Men are problem and solution to violence against women, says Breakthrough’s founder Mallika Dutt

I am in DNA of New Delhi

Milan Sharma

01/13/2015

‘Mann ke Manjirey’ was the song that put a spotlight on violence against women in India and generated a dialogue. Mallika Dutt, founder of Breakthrough and the brainchild behind the song speaks to iamin about her relentless pursuit to create a gender sensitive environment.

Tell us about the genesis of Breakthrough in creating a dialogue on violence against women.
Breakthrough began as an experiment to explore how we could bring in more people to challenge violence against women in India. At the time, I was working for the Ford Foundation as a human rights program director. I was beginning to feel that many of us who worked on women’s rights issues were talking to the same people over and over. I began to experiment with the use of pop culture as a concept to spread the message. In 2000, we produced a music video called ‘mann key manjeere’ sung by Shubha Mudgal written by Prasoon Joshi. Initially, people thought that I was insane and that this wouldn’t work. When the music video won over 50 accolades, we realised that the experiment had become a success. Hence, I left Ford foundation to put energy into creating Breakthrough.

Why only focus on women/gender issues?
Gender intersects with all issues; it is not a category by itself. It is affected by everything and affects everything. Violence against women is also the largest pandemic in the world. I believe that the first place that human being create an ‘Us vs Them’ attitude is with women. The first objectification happens with women. Kids grow up watching the inequality in homes. There is a direct link between how we treat women and how we treat other marginalised communities. This creates a pathway for many other issues to be addressed.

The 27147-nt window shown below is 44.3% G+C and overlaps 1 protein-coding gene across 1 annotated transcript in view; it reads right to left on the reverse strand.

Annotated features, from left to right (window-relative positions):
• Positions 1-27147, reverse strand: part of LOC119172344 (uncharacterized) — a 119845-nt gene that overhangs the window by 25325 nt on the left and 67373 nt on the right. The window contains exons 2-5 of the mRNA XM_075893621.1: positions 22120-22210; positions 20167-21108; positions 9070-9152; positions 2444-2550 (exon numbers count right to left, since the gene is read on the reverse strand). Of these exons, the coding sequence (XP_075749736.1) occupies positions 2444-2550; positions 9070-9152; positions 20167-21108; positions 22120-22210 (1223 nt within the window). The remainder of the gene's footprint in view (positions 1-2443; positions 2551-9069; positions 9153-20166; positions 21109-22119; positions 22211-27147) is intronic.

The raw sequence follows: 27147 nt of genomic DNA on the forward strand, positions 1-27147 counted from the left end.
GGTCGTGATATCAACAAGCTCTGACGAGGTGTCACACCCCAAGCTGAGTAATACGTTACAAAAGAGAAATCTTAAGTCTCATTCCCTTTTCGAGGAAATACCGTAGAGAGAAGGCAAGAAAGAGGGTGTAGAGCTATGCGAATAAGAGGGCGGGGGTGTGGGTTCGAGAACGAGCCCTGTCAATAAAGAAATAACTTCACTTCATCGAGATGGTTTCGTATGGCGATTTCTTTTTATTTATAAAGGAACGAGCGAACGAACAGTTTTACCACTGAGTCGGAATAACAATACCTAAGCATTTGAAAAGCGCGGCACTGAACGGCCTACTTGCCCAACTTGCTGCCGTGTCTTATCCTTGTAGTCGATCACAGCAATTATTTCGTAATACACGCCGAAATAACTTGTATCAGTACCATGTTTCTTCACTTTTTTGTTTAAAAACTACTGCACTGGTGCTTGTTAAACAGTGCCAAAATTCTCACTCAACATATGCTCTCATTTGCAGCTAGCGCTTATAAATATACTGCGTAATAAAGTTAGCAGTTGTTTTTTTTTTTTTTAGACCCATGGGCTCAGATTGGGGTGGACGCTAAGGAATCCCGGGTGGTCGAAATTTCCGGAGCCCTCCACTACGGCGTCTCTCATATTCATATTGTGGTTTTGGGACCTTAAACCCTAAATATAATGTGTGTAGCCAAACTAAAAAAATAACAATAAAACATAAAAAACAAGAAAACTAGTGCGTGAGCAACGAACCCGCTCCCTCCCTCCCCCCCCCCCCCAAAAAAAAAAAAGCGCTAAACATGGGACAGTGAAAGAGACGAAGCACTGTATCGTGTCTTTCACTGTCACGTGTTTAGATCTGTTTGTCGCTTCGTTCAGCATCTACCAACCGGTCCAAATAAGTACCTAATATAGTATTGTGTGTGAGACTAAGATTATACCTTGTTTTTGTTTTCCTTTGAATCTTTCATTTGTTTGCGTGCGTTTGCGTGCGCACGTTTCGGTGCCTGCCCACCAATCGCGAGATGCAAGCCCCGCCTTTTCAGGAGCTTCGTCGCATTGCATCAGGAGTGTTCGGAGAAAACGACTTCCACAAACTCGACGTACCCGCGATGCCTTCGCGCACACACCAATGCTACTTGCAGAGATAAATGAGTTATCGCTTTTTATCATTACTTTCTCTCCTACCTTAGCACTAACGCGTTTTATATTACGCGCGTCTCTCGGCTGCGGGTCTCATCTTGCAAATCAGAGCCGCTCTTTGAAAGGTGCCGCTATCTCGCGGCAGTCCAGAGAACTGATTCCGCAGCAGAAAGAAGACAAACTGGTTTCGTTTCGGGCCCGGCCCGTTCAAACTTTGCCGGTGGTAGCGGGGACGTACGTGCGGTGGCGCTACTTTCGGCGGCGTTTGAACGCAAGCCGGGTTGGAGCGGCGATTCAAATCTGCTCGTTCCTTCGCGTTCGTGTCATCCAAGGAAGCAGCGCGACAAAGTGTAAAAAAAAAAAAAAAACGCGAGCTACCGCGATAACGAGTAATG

What does Break Through seek to achieve?
We see ourselves as a global women’s rights organisation whose mission is to make violence against women and girls unacceptable. We call this generation of people, ‘The Breakthrough Generation’. We want to change the norms on which violence against women and children rests. And for change to come about, men have to be an active part of it, along with the media, government.

Did you face any resistance talking to communities about age old stereotypical attitudes?
When we started our work with women in various communities, we started a program called – ‘Aap kis tarha key aadmi hain?’ (What kind of a man are you?) We found out that a lot of them did not want to wear condoms while having sex with their wives. The women couldn’t tell them because they were afraid of violence being inflicted on them. They asked us and go and talk to the men. That is also how we started talking to Ogilvy and came up with a campaign called – Bell Bajaao (Ring the Bell), which became a huge success.

How did you promote the campaign to create a mass movement?
We feel that community engagement and leadership development is critical. So, we have to work at the community level to see how far the program works. With the Bell Bajaao (Ring the Bell) campaign, we have reached over 130 million people in India through the television, radio and video-vans. It was also a question on ‘Kaun Banega Crorepati?’ Even the Ministry of women and social justice came on board.

Which other areas of gender sensitization do you work in?
Our work has now expanded to address issues such as early marriage, gender bias and sex selection in Haryana, sexual harassment, sexual violence. We understand that when you tell people to be a part of the solution, as opposed to saying that you are the problem, there is a shift in engagement in their mind.

What is the latest campaign Breakthrough worked on?
In Delhi, we started a campaign called ‘Board the Bus’ in March, after the 16 December gangrape. We have been working with college kids and campuses asking them to ‘reclaim their public spaces.’ We also do a lot of bridge-building between service providers, government official and women who have been abused in states like Karnataka, Uttar Pradesh, Bihar, Jharkhand Haryana.

What is the current plan of action for Breakthrough?
We hope that millions of people in India and the world would become a part of the breakthrough generation who would say, ‘Enough is enough! This (violence against women) has to stop.’

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